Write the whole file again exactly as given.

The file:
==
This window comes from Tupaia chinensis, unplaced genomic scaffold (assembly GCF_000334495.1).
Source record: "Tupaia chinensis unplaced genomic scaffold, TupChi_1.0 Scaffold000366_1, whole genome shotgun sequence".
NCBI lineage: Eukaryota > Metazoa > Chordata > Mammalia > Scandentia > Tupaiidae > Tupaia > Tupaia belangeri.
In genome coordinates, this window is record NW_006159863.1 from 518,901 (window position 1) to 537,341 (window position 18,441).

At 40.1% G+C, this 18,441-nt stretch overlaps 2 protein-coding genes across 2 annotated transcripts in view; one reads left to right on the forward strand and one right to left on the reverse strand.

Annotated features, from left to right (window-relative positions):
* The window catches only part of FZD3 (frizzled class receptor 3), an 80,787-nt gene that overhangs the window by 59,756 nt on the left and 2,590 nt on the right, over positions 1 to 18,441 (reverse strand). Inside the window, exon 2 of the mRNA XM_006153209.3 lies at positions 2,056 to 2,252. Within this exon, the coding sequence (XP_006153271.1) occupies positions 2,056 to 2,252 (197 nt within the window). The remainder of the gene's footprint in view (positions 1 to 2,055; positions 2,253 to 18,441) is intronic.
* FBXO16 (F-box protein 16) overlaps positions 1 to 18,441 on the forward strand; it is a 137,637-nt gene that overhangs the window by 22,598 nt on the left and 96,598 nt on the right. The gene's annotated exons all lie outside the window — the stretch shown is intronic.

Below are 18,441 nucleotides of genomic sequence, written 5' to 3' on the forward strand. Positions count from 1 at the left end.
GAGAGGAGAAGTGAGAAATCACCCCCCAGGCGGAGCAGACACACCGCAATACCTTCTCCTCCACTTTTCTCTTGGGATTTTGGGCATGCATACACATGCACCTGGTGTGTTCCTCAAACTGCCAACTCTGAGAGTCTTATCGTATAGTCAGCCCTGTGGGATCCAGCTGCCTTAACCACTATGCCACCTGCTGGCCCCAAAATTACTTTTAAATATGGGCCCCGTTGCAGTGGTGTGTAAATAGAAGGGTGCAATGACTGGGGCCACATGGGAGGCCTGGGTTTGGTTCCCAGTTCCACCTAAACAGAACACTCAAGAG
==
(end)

This window comes from Tupaia chinensis, unplaced genomic scaffold (assembly GCF_000334495.1).
Source record: "Tupaia chinensis unplaced genomic scaffold, TupChi_1.0 Scaffold000366_1, whole genome shotgun sequence".
NCBI lineage: Eukaryota > Metazoa > Chordata > Mammalia > Scandentia > Tupaiidae > Tupaia > Tupaia belangeri.
In genome coordinates, this window is record NW_006159863.1 from 518,901 (window position 1) to 537,341 (window position 18,441).

At 40.1% G+C, this 18,441-nt stretch overlaps 2 protein-coding genes across 2 annotated transcripts in view; one reads left to right on the forward strand and one right to left on the reverse strand.

Annotated features, from left to right (window-relative positions):
* The window catches only part of FZD3 (frizzled class receptor 3), an 80,787-nt gene that overhangs the window by 59,756 nt on the left and 2,590 nt on the right, over positions 1 to 18,441 (reverse strand). Inside the window, exon 2 of the mRNA XM_006153209.3 lies at positions 2,056 to 2,252. Within this exon, the coding sequence (XP_006153271.1) occupies positions 2,056 to 2,252 (197 nt within the window). The remainder of the gene's footprint in view (positions 1 to 2,055; positions 2,253 to 18,441) is intronic.
* FBXO16 (F-box protein 16) overlaps positions 1 to 18,441 on the forward strand; it is a 137,637-nt gene that overhangs the window by 22,598 nt on the left and 96,598 nt on the right. The gene's annotated exons all lie outside the window — the stretch shown is intronic.

Below are 18,441 nucleotides of genomic sequence, written 5' to 3' on the forward strand. Positions count from 1 at the left end.
GAGAGGAGAAGTGAGAAATCACCCCCCAGGCGGAGCAGACACACCGCAATACCTTCTCCTCCACTTTTCTCTTGGGATTTTGGGCATGCATACACATGCACCTGGTGTGTTCCTCAAACTGCCAACTCTGAGAGTCTTATCGTATAGTCAGCCCTGTGGGATCCAGCTGCCTTAACCACTATGCCACCTGCTGGCCCCAAAATTACTTTTAAATATGGGCCCCGTTGCAGTGGTGTGTAAATAGAAGGGTGCAATGACTGGGGCCACATGGGAGGCCTGGGTTTGGTTCCCAGTTCCACCTAAACAGAACACTCAAGAG